Zebrafish swimming behavior as a biomarker for ototoxicity-induced hair cell damage: A high-throughput drug development platform targeting hearing loss

Maki Niihori, Terry Platto, Suzu Igarashi, Audriana Hurbon, Allison M. Dunn, Phi Tran, Hung Tran, Jordan A. Mudery, Marvin J Slepian, Abraham Jacob

Research output: Contribution to journalArticle

16 Citations (Scopus)

Abstract

Hearing loss is one of the most common human sensory disabilities, adversely affecting communication, socialization, mood, physical functioning, and quality of life. In addition to age and noise-induced damage, ototoxicity is a common cause of sensorineural hearing loss with chemotherapeutic agents, for example, cisplatin, being a major contributor. Zebrafish (Danio rerio) are an excellent model to study hearing loss as they have neurosensory hair cells on their body surface that are structurally similar to those within the human inner ear. Anatomic assays of toxin-mediated hair cell damage in zebrafish have been established; however, using fish swimming behavior - rheotaxis - as a biomarker for this anatomic damage was only recently described. We hypothesized that, in parallel, multilane measurements of rheotaxis could be used to create a high-throughput platform for drug development assessing both ototoxic and potentially otoprotective compounds in real time. Such a device was created, and results demonstrated a clear dose response between cisplatin exposure, progressive hair cell damage, and reduced rheotaxis in zebrafish. Furthermore, pre-exposure to the otoprotective medication dexamethasone, before cisplatin exposure, partially rescued rheotaxis swimming behavior and hair cell integrity. These results provide the first evidence that rescued swimming behavior can serve as a biomarker for rescued hair cell function. Developing a drug against hearing loss represents an unmet clinical need with global implications. Because hearing loss from diverse etiologies may result from common end-effects at the hair cell level, lessons learned from the present study may be broadly used.

Original languageEnglish (US)
Pages (from-to)440-450
Number of pages11
JournalTranslational Research
Volume166
Issue number5
DOIs
StatePublished - Nov 1 2015

Fingerprint

Audition
Biomarkers
Zebrafish
Hearing Loss
Cells
Throughput
Pharmaceutical Preparations
Cisplatin
Socialization
Sensorineural Hearing Loss
Inner Ear
Fish
Dexamethasone
Noise
Swimming
Assays
Fishes
Communication
Quality of Life
Equipment and Supplies

ASJC Scopus subject areas

  • Medicine(all)
  • Biochemistry, medical
  • Public Health, Environmental and Occupational Health

Cite this

Zebrafish swimming behavior as a biomarker for ototoxicity-induced hair cell damage : A high-throughput drug development platform targeting hearing loss. / Niihori, Maki; Platto, Terry; Igarashi, Suzu; Hurbon, Audriana; Dunn, Allison M.; Tran, Phi; Tran, Hung; Mudery, Jordan A.; Slepian, Marvin J; Jacob, Abraham.

In: Translational Research, Vol. 166, No. 5, 01.11.2015, p. 440-450.

Research output: Contribution to journalArticle

Niihori, Maki ; Platto, Terry ; Igarashi, Suzu ; Hurbon, Audriana ; Dunn, Allison M. ; Tran, Phi ; Tran, Hung ; Mudery, Jordan A. ; Slepian, Marvin J ; Jacob, Abraham. / Zebrafish swimming behavior as a biomarker for ototoxicity-induced hair cell damage : A high-throughput drug development platform targeting hearing loss. In: Translational Research. 2015 ; Vol. 166, No. 5. pp. 440-450.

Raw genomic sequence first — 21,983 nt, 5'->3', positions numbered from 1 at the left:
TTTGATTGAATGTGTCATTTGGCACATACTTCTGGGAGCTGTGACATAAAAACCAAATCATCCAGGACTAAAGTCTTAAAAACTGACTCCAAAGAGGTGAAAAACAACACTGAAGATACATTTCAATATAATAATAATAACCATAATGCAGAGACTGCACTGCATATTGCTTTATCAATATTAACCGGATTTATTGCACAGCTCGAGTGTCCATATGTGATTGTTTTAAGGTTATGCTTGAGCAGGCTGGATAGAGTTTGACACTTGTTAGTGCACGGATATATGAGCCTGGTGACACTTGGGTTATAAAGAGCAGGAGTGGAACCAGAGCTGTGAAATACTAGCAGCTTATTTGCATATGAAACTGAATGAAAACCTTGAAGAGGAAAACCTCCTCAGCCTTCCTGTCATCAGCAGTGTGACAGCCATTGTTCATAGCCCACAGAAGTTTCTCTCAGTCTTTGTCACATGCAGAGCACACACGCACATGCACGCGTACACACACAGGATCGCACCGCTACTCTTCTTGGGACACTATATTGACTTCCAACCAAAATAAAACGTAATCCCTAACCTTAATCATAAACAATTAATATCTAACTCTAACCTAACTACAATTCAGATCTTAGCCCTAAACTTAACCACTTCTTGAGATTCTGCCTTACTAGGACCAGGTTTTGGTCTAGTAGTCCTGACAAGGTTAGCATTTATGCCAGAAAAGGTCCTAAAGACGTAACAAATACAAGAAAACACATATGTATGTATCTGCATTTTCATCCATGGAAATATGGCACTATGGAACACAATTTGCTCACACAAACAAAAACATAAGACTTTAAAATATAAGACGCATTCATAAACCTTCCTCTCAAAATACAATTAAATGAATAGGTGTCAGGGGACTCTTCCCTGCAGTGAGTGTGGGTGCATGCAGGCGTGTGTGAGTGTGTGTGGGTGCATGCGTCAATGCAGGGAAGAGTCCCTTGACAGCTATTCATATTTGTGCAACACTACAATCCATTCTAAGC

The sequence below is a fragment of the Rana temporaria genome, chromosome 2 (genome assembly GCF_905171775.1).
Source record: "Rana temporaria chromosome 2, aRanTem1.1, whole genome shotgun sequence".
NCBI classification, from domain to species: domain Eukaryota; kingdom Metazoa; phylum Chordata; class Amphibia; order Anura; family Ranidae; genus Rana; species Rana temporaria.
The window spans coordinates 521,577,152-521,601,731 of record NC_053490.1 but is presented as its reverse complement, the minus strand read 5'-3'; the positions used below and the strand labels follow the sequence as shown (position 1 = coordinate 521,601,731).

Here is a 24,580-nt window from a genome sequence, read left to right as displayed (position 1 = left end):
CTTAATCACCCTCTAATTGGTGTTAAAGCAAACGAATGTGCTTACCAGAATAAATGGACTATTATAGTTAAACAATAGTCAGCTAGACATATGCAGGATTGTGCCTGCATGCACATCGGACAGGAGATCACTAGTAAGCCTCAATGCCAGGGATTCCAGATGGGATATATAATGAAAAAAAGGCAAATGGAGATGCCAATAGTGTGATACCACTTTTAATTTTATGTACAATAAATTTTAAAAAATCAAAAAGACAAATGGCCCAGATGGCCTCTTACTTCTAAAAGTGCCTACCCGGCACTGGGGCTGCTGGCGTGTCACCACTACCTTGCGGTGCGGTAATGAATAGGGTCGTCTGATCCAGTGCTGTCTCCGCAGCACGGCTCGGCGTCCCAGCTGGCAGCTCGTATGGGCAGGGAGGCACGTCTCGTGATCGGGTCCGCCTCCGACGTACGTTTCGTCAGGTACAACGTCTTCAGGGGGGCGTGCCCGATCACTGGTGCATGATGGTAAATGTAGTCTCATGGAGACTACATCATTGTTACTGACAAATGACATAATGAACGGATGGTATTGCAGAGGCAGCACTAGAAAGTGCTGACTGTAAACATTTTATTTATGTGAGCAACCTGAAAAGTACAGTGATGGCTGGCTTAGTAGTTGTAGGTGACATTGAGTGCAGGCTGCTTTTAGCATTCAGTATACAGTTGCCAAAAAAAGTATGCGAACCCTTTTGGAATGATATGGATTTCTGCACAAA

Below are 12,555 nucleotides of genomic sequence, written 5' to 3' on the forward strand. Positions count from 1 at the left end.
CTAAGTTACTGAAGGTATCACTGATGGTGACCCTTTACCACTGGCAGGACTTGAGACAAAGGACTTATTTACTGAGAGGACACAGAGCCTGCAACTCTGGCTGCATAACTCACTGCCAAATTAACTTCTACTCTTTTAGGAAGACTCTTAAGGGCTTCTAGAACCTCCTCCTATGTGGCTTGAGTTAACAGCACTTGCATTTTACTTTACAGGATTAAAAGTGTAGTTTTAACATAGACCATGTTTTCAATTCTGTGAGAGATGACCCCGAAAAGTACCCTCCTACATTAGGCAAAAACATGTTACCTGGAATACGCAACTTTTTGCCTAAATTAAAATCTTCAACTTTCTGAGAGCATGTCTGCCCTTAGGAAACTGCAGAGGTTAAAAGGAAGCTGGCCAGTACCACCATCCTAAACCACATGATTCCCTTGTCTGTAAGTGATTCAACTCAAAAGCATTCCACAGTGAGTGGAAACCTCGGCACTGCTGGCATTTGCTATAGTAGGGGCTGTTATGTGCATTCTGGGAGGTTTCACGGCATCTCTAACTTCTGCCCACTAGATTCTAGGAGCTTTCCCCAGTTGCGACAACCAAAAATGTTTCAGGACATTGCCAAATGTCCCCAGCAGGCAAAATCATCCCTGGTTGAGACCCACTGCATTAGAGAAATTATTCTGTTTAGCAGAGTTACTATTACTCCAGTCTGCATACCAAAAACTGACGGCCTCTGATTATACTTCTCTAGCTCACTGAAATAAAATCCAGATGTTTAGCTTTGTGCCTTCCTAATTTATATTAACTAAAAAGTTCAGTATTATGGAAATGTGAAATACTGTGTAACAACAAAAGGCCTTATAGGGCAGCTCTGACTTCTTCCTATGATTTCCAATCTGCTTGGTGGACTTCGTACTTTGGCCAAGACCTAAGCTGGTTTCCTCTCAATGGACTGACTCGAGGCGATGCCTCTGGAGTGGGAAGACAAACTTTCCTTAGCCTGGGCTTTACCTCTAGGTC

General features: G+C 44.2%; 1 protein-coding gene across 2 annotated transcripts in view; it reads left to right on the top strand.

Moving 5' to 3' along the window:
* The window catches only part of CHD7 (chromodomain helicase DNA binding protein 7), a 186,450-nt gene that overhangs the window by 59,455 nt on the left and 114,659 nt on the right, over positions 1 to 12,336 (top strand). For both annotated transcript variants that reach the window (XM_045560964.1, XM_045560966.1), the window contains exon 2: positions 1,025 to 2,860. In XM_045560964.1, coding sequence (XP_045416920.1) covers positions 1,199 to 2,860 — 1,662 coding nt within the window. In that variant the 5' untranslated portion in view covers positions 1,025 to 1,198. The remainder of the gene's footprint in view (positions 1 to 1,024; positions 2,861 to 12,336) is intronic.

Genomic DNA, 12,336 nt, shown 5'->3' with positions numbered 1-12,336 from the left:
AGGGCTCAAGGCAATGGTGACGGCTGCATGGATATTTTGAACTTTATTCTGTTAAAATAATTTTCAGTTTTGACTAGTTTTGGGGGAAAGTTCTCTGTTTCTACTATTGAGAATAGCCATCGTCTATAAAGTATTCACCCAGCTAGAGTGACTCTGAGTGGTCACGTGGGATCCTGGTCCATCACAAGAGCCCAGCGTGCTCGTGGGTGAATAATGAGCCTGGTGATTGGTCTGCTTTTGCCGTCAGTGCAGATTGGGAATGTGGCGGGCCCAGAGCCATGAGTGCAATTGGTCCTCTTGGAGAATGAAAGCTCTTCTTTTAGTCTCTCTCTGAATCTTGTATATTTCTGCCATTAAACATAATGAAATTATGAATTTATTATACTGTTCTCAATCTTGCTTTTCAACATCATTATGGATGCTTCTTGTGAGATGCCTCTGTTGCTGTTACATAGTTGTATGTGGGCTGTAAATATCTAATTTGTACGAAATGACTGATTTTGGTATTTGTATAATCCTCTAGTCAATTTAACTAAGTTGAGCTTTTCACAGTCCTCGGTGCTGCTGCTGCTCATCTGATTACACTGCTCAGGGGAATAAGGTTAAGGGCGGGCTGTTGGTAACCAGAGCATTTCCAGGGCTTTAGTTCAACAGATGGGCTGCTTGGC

@article{1681e183e7244842a8cc280e3915ca73,
title = "Zebrafish swimming behavior as a biomarker for ototoxicity-induced hair cell damage: A high-throughput drug development platform targeting hearing loss",
abstract = "Hearing loss is one of the most common human sensory disabilities, adversely affecting communication, socialization, mood, physical functioning, and quality of life. In addition to age and noise-induced damage, ototoxicity is a common cause of sensorineural hearing loss with chemotherapeutic agents, for example, cisplatin, being a major contributor. Zebrafish (Danio rerio) are an excellent model to study hearing loss as they have neurosensory hair cells on their body surface that are structurally similar to those within the human inner ear. Anatomic assays of toxin-mediated hair cell damage in zebrafish have been established; however, using fish swimming behavior - rheotaxis - as a biomarker for this anatomic damage was only recently described. We hypothesized that, in parallel, multilane measurements of rheotaxis could be used to create a high-throughput platform for drug development assessing both ototoxic and potentially otoprotective compounds in real time. Such a device was created, and results demonstrated a clear dose response between cisplatin exposure, progressive hair cell damage, and reduced rheotaxis in zebrafish. Furthermore, pre-exposure to the otoprotective medication dexamethasone, before cisplatin exposure, partially rescued rheotaxis swimming behavior and hair cell integrity. These results provide the first evidence that rescued swimming behavior can serve as a biomarker for rescued hair cell function. Developing a drug against hearing loss represents an unmet clinical need with global implications. Because hearing loss from diverse etiologies may result from common end-effects at the hair cell level, lessons learned from the present study may be broadly used.",